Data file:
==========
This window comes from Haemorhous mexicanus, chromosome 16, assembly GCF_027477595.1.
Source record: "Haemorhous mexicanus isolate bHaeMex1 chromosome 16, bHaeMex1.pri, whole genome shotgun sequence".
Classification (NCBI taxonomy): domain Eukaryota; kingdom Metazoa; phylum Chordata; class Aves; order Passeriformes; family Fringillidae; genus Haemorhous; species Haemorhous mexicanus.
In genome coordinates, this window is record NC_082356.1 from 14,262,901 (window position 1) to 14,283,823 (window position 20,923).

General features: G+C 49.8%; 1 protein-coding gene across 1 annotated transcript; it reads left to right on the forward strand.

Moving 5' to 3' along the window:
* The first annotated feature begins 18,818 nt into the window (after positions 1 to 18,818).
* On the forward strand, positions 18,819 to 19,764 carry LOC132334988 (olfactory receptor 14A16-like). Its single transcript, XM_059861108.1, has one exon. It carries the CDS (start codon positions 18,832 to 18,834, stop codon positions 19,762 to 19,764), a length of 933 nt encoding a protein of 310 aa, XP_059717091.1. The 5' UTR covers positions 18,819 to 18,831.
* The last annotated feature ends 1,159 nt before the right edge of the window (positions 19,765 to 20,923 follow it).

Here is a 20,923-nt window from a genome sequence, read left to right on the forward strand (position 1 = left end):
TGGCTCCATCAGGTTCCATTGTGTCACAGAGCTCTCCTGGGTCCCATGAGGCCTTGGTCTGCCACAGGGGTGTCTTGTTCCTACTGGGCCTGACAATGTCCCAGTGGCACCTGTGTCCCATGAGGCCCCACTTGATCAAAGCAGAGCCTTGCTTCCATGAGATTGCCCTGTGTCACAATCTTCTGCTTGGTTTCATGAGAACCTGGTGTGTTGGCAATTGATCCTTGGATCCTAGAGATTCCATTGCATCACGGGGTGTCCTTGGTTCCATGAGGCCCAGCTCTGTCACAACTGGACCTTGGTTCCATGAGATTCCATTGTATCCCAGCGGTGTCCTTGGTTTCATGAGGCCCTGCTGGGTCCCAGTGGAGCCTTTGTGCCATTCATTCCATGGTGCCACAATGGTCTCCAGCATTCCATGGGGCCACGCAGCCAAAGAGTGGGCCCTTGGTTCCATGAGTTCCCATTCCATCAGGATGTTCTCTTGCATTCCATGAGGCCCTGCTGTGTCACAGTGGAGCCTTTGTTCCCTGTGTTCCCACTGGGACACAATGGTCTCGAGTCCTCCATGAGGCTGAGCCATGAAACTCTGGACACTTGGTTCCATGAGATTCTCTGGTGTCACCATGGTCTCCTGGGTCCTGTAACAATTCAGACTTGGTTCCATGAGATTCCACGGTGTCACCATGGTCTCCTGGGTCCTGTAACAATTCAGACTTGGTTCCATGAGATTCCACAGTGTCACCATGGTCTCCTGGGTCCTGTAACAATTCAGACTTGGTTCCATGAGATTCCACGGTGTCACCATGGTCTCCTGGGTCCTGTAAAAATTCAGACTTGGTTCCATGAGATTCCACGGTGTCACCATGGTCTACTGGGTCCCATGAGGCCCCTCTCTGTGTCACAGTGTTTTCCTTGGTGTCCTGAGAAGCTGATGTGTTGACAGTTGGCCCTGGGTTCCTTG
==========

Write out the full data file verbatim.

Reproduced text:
This window comes from Haemorhous mexicanus, chromosome 16, assembly GCF_027477595.1.
Source record: "Haemorhous mexicanus isolate bHaeMex1 chromosome 16, bHaeMex1.pri, whole genome shotgun sequence".
Classification (NCBI taxonomy): domain Eukaryota; kingdom Metazoa; phylum Chordata; class Aves; order Passeriformes; family Fringillidae; genus Haemorhous; species Haemorhous mexicanus.
In genome coordinates, this window is record NC_082356.1 from 14,262,901 (window position 1) to 14,283,823 (window position 20,923).

General features: G+C 49.8%; 1 protein-coding gene across 1 annotated transcript; it reads left to right on the forward strand.

Moving 5' to 3' along the window:
* The first annotated feature begins 18,818 nt into the window (after positions 1 to 18,818).
* On the forward strand, positions 18,819 to 19,764 carry LOC132334988 (olfactory receptor 14A16-like). Its single transcript, XM_059861108.1, has one exon. It carries the CDS (start codon positions 18,832 to 18,834, stop codon positions 19,762 to 19,764), a length of 933 nt encoding a protein of 310 aa, XP_059717091.1. The 5' UTR covers positions 18,819 to 18,831.
* The last annotated feature ends 1,159 nt before the right edge of the window (positions 19,765 to 20,923 follow it).

Here is a 20,923-nt window from a genome sequence, read left to right on the forward strand (position 1 = left end):
TGGCTCCATCAGGTTCCATTGTGTCACAGAGCTCTCCTGGGTCCCATGAGGCCTTGGTCTGCCACAGGGGTGTCTTGTTCCTACTGGGCCTGACAATGTCCCAGTGGCACCTGTGTCCCATGAGGCCCCACTTGATCAAAGCAGAGCCTTGCTTCCATGAGATTGCCCTGTGTCACAATCTTCTGCTTGGTTTCATGAGAACCTGGTGTGTTGGCAATTGATCCTTGGATCCTAGAGATTCCATTGCATCACGGGGTGTCCTTGGTTCCATGAGGCCCAGCTCTGTCACAACTGGACCTTGGTTCCATGAGATTCCATTGTATCCCAGCGGTGTCCTTGGTTTCATGAGGCCCTGCTGGGTCCCAGTGGAGCCTTTGTGCCATTCATTCCATGGTGCCACAATGGTCTCCAGCATTCCATGGGGCCACGCAGCCAAAGAGTGGGCCCTTGGTTCCATGAGTTCCCATTCCATCAGGATGTTCTCTTGCATTCCATGAGGCCCTGCTGTGTCACAGTGGAGCCTTTGTTCCCTGTGTTCCCACTGGGACACAATGGTCTCGAGTCCTCCATGAGGCTGAGCCATGAAACTCTGGACACTTGGTTCCATGAGATTCTCTGGTGTCACCATGGTCTCCTGGGTCCTGTAACAATTCAGACTTGGTTCCATGAGATTCCACGGTGTCACCATGGTCTCCTGGGTCCTGTAACAATTCAGACTTGGTTCCATGAGATTCCACAGTGTCACCATGGTCTCCTGGGTCCTGTAACAATTCAGACTTGGTTCCATGAGATTCCACGGTGTCACCATGGTCTCCTGGGTCCTGTAAAAATTCAGACTTGGTTCCATGAGATTCCACGGTGTCACCATGGTCTACTGGGTCCCATGAGGCCCCTCTCTGTGTCACAGTGTTTTCCTTGGTGTCCTGAGAAGCTGATGTGTTGACAGTTGGCCCTGGGTTCCTTG